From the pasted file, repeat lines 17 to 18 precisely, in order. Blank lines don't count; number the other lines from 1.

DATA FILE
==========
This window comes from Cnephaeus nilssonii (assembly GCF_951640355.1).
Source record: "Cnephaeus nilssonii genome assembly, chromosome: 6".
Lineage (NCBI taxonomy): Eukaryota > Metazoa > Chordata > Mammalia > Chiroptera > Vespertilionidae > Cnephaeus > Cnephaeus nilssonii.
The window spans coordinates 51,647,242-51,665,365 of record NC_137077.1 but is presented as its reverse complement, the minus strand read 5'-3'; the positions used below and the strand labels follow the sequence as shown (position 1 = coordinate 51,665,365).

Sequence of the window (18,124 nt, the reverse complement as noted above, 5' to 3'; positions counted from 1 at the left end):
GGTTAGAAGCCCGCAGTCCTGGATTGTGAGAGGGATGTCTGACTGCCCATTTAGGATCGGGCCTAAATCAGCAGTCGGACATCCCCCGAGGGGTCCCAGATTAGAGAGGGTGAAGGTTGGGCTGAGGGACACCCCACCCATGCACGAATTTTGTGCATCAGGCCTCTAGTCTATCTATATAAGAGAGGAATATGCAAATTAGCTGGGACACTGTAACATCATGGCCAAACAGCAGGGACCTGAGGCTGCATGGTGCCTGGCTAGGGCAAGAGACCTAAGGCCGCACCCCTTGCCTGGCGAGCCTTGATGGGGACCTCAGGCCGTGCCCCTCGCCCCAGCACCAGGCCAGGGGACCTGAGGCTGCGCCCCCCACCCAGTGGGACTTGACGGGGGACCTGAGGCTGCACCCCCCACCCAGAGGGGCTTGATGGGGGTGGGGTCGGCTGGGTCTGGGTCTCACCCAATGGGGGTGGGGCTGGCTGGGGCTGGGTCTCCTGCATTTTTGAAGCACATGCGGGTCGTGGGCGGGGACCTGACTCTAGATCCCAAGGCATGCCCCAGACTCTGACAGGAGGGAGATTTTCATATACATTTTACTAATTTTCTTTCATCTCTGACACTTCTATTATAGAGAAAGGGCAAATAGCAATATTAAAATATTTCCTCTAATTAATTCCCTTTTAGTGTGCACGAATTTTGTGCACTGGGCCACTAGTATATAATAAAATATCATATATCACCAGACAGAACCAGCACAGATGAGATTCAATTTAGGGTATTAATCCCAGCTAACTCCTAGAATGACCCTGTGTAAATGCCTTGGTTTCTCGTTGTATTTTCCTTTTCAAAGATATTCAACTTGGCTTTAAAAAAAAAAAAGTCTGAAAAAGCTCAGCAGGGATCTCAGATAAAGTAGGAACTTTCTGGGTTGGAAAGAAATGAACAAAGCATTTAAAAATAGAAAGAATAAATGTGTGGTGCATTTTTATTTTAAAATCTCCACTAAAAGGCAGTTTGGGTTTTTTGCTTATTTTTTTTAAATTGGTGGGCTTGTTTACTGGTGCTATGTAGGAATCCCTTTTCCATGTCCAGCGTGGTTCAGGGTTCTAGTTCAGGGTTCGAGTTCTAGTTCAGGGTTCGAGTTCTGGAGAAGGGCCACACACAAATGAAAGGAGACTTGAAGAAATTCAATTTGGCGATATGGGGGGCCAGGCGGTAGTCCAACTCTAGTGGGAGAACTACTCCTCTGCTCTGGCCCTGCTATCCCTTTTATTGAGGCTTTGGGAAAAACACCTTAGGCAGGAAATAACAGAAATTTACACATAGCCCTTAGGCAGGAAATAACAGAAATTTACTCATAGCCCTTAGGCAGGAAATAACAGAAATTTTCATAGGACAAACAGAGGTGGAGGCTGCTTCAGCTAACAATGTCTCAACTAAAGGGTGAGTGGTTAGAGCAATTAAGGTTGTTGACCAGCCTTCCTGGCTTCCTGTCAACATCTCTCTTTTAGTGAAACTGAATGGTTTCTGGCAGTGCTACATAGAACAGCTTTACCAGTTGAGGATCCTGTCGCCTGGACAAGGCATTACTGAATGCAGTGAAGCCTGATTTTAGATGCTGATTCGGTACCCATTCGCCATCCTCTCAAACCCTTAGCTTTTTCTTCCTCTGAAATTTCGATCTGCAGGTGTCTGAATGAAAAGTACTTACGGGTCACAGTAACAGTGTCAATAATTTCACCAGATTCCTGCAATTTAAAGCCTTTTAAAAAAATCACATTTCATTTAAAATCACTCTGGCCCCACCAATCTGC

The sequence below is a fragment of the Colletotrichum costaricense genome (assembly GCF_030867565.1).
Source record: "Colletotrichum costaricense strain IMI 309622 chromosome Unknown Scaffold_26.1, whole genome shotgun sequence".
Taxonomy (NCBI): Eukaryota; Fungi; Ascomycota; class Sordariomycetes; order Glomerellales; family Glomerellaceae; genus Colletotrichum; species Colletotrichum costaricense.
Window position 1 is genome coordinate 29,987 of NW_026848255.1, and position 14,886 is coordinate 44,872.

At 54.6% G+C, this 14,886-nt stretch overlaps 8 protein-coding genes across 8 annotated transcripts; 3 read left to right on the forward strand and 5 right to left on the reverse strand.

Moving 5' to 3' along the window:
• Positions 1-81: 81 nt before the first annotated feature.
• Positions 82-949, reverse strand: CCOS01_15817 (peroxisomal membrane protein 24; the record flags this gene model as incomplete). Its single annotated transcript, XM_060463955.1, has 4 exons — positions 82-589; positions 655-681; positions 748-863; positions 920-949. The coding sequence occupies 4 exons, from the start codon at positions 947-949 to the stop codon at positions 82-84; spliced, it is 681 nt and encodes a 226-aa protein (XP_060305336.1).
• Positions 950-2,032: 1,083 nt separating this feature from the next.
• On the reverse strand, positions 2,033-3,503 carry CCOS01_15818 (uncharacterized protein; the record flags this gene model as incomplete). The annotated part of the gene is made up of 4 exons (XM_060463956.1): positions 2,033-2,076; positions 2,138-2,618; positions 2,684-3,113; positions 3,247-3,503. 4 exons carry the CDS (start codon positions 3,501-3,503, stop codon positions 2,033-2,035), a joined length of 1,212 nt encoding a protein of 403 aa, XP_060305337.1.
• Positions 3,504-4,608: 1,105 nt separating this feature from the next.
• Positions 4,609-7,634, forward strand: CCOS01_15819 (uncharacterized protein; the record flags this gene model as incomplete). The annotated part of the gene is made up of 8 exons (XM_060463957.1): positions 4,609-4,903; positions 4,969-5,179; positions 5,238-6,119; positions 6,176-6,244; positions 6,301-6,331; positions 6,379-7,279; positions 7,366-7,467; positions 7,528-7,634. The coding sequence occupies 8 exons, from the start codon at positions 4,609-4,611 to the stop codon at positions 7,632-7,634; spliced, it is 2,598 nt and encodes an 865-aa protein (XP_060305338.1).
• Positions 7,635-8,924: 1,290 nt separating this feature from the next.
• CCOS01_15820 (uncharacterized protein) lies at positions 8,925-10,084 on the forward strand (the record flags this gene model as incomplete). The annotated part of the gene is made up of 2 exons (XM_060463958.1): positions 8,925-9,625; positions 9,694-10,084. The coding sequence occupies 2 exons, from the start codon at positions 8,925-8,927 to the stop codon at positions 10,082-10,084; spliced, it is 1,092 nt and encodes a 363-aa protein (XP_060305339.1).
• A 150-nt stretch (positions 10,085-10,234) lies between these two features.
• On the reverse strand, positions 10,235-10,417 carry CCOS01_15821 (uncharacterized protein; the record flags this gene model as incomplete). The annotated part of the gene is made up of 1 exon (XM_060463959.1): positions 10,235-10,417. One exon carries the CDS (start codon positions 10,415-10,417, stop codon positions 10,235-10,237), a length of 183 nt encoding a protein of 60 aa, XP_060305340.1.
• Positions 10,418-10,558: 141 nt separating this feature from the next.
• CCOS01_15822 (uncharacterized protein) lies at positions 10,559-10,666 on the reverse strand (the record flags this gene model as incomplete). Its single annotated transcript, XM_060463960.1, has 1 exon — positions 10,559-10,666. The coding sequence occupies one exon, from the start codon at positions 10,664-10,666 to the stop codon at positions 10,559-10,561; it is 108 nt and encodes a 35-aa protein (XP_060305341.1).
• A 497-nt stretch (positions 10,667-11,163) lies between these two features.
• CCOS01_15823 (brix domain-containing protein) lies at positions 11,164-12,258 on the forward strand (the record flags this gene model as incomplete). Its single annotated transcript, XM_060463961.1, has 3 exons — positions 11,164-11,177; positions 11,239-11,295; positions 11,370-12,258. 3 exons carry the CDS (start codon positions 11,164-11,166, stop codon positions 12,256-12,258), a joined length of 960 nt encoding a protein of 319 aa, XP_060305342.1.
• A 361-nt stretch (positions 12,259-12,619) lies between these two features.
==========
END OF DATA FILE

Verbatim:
• Positions 3,504-4,608: 1,105 nt separating this feature from the next.
• Positions 4,609-7,634, forward strand: CCOS01_15819 (uncharacterized protein; the record flags this gene model as incomplete). The annotated part of the gene is made up of 8 exons (XM_060463957.1): positions 4,609-4,903; positions 4,969-5,179; positions 5,238-6,119; positions 6,176-6,244; positions 6,301-6,331; positions 6,379-7,279; positions 7,366-7,467; positions 7,528-7,634. The coding sequence occupies 8 exons, from the start codon at positions 4,609-4,611 to the stop codon at positions 7,632-7,634; spliced, it is 2,598 nt and encodes an 865-aa protein (XP_060305338.1).